Lung (Tibetan Buddhism)

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Lung (Tibetan: རླུང rlung) means wind or breath. It is a key concept in the Vajrayana traditions of Tibetan Buddhism and has a variety of meanings. Lung is a concept that is particularly important to understandings of the subtle body and the trikaya (body, speech and mind). Traditional Tibetan medicine practitioner Dr. Tamdin Sither Bradley provides a summary:

The general description of rLung is that it is a subtle flow of energy and out of the five elements (air, fire, water, earth and space) it is most closely connected with air. However it is not simply the air which we breathe or the wind in our stomachs, it goes much deeper than that. rLung is like a horse and the mind is the rider, if there is something wrong with the horse the rider will not be able to ride properly. Its description is that it is rough, light, cool, thin, hard, movable. The general function of rLung is to help growth, movement of the body, exhalation and inhalation and to aid the function of mind, speech and body. rLung helps to separate in our stomachs what we eat into nutrients and waste products. However its most important function is to carry the movements of mind, speech and body. The nature of rLung is both hot and cold.[1]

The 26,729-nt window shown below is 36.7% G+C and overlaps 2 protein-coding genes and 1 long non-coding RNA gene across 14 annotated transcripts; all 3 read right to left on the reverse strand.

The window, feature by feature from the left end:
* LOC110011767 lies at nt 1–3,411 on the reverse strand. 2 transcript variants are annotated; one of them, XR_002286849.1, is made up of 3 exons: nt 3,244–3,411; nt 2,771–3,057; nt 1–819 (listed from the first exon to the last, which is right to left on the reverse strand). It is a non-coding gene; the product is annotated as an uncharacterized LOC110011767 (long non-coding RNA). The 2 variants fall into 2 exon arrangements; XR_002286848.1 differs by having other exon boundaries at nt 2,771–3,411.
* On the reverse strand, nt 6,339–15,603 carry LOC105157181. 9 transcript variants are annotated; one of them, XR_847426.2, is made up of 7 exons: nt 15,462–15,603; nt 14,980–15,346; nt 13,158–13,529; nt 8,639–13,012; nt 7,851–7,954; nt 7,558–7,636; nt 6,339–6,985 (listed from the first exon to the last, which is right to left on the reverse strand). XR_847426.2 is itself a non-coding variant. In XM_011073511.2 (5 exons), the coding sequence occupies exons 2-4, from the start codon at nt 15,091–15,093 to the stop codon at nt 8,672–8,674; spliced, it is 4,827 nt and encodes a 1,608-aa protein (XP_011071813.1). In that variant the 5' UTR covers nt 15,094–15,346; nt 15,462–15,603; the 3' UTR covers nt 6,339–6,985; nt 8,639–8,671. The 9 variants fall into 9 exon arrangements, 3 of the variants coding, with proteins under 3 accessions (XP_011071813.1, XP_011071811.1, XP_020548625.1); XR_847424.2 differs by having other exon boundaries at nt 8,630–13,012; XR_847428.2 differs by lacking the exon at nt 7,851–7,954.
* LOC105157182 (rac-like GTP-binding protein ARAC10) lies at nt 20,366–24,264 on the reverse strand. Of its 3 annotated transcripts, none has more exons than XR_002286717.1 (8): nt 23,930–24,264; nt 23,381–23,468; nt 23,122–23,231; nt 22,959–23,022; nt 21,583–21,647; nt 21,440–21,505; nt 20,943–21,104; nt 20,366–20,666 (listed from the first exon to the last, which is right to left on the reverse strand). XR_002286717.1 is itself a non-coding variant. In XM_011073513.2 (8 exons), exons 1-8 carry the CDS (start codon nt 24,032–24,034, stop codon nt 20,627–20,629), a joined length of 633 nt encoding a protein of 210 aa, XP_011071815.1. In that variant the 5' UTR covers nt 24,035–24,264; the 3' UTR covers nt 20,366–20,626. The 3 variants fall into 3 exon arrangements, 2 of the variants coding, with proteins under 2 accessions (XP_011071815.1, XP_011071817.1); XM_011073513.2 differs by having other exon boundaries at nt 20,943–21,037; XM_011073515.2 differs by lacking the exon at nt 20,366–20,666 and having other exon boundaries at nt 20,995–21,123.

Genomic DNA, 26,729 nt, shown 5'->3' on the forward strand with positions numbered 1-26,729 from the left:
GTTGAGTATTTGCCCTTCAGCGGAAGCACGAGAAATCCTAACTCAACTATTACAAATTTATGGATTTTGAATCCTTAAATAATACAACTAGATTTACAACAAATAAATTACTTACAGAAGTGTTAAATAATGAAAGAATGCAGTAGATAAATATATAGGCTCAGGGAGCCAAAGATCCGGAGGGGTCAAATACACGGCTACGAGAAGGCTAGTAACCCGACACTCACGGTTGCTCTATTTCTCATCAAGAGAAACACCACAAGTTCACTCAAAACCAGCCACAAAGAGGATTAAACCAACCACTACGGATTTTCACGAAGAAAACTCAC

Some of the different usages of the term lung include:

  • the psychic winds (sanskrit: prana) that travel in the internal channels, or nadi (Sanskrit) of the subtle body and are manipulated in certain Vajrayana yoga practices.
  • specifically the five psychic winds that are a manifestation of the mahābhūta. These five are the lifeforce that animate the bodymind (Sanskrit: namarupa) of all sentient beings and are key to certain tantric Buddhist and Bon sādhanās and traditional Tibetan medicine.
  • to the vayu and prana of ayurveda.
  • as a component of the term for a type of prayer flag, named after the allegorical Wind Horse (Tibet: lung ta).